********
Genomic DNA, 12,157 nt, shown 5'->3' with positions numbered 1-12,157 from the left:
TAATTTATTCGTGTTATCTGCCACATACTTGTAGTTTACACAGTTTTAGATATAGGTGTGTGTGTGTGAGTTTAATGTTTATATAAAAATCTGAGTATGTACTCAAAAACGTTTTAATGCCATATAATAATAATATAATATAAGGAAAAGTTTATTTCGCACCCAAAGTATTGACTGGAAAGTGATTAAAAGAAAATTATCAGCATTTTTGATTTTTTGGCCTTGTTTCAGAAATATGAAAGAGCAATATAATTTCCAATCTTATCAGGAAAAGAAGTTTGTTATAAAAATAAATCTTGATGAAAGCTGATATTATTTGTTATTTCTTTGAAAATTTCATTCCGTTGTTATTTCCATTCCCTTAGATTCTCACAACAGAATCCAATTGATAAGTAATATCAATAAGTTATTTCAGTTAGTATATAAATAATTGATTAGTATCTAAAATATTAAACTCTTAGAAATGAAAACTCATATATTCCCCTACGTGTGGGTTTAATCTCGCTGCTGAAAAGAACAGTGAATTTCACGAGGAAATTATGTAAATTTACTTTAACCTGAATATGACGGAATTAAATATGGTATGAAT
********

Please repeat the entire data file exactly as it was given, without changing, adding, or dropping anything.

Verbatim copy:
Genomic DNA, 12,157 nt, shown 5'->3' with positions numbered 1-12,157 from the left:
TAATTTATTCGTGTTATCTGCCACATACTTGTAGTTTACACAGTTTTAGATATAGGTGTGTGTGTGTGAGTTTAATGTTTATATAAAAATCTGAGTATGTACTCAAAAACGTTTTAATGCCATATAATAATAATATAATATAAGGAAAAGTTTATTTCGCACCCAAAGTATTGACTGGAAAGTGATTAAAAGAAAATTATCAGCATTTTTGATTTTTTGGCCTTGTTTCAGAAATATGAAAGAGCAATATAATTTCCAATCTTATCAGGAAAAGAAGTTTGTTATAAAAATAAATCTTGATGAAAGCTGATATTATTTGTTATTTCTTTGAAAATTTCATTCCGTTGTTATTTCCATTCCCTTAGATTCTCACAACAGAATCCAATTGATAAGTAATATCAATAAGTTATTTCAGTTAGTATATAAATAATTGATTAGTATCTAAAATATTAAACTCTTAGAAATGAAAACTCATATATTCCCCTACGTGTGGGTTTAATCTCGCTGCTGAAAAGAACAGTGAATTTCACGAGGAAATTATGTAAATTTACTTTAACCTGAATATGACGGAATTAAATATGGTATGAAT